Amla, or Indian gooseberry, is an incredibly nutritious fruit that is widely used in traditional Indian medicine. It is rich in vitamins, amino acids, minerals, and several chemical constituents such as tannins, alkaloids, and phenols that are thought to have medicinal properties.
Amla has been used to treat a variety of illnesses, including cancer, diabetes, liver disease, ulcers, anemia, and heart trouble. In particular, it can be used to help relieve vaginal or white discharge, with powdered and dried amla seeds being the most effective.
Amla can also be consumed in several other forms, such as with a honey and saunf (fennel) mixture or with a squashed banana mixture. (5)
5. Consume myrrh
Women who experience abnormal vaginal symptoms such as itching, burning, unpleasant vaginal odor, or abnormal vaginal discharge may need to test their vaginal pH. Such symptoms can be indicative of trichomoniasis, bacterial vaginosis, or vulvovaginal candidiasis, all of which require treatment. (6)
One treatment option that has been explored is the use of myrrh. It is an oleo-gum resin, used traditionally in Egypt, that is obtained from the stem of the herbal tree Commiphora molmol and contains a resin (myrrhin), volatile oil (myrrh), gum, and a bitter principle.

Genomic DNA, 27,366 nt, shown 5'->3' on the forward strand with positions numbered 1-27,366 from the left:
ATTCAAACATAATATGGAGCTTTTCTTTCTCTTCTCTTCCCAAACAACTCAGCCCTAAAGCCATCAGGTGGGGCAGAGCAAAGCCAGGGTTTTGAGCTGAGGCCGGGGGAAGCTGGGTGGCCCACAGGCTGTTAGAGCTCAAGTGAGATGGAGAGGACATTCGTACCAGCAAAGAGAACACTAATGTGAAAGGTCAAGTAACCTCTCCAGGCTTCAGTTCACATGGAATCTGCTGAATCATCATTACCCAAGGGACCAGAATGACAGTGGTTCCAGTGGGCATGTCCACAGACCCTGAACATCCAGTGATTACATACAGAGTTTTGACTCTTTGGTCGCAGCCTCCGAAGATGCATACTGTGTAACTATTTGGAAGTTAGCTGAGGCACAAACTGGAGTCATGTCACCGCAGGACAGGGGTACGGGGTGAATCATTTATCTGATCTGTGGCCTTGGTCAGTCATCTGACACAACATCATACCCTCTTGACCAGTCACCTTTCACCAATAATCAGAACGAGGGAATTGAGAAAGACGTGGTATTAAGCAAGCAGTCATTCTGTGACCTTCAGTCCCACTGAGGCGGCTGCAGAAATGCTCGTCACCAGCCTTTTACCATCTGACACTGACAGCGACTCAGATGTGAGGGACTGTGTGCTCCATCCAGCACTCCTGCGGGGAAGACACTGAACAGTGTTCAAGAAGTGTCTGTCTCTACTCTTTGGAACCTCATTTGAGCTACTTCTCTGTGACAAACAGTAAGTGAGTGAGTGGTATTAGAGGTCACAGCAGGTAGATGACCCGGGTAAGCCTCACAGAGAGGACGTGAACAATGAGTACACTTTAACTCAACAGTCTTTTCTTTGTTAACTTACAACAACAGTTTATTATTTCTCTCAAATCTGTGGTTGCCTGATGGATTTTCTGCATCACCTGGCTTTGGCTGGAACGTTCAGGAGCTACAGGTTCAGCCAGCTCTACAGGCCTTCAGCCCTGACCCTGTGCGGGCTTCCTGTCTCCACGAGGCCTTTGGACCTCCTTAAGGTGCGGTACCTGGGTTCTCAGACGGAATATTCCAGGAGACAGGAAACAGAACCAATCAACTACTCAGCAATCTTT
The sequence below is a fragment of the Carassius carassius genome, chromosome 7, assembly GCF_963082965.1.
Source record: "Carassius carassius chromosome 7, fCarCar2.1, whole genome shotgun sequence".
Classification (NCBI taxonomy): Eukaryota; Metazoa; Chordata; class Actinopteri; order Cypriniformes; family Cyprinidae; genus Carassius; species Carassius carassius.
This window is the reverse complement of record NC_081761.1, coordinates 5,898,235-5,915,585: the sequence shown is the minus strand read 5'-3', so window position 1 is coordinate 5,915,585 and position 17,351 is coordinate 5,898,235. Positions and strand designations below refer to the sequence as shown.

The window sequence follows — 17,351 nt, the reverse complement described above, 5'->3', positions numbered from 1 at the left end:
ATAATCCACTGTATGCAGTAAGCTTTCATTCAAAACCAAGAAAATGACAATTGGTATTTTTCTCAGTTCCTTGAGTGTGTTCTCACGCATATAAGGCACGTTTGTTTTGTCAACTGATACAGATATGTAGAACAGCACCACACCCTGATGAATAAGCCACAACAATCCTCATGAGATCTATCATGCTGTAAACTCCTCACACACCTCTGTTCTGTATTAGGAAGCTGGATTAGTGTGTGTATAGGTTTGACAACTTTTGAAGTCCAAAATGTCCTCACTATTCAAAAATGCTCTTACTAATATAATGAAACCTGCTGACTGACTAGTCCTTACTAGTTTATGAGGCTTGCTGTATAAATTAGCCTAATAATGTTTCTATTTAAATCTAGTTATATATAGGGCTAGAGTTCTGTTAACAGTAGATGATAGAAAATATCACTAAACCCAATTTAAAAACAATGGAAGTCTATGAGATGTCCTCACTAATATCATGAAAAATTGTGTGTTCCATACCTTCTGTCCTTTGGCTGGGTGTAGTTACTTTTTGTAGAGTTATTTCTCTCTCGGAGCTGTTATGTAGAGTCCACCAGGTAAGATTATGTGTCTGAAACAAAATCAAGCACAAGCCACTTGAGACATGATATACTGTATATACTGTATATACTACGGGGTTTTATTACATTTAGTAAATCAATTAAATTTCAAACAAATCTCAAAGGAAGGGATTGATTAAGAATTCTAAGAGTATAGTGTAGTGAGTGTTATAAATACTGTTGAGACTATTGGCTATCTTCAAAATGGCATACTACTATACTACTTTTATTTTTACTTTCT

Studies have indicated that myrrh may be effective in impeding the growth of Trichomonas vaginalis in the body. Additionally, research suggests that myrrh may be a viable treatment option for women with a metronidazole-resistant strain of trichomoniasis. (7)
Note: Myrrh supplements in capsule or tablet form may be taken orally as directed by a healthcare professional.
6. Include probiotics in your diet
The use of probiotics has become increasingly popular in recent years as a way to improve vaginal flora, increase beneficial bacteria, reduce the number of harmful bacteria, and maintain the stability of the vaginal flora environment.
Evidence suggests that probiotics can be effective in the treatment of bacterial vaginosis, as a highly diverse vaginal microbiota has been associated with female reproductive tract health.
Furthermore, probiotics are believed to play an important role in maintaining the health of the female reproductive tract, alleviating gynecological diseases, and strengthening the local immunity of the vagina. (8)(9)
7. Drink coriander seed water
A recent study was conducted on 30 women with leukorrhea, and it was found that using coriander seed water as a remedy was really effective in reducing the symptoms and itching associated with leukorrhea. (10)
How to use:
- Take a handful of coriander seeds.
- Soak the coriander seeds in water overnight.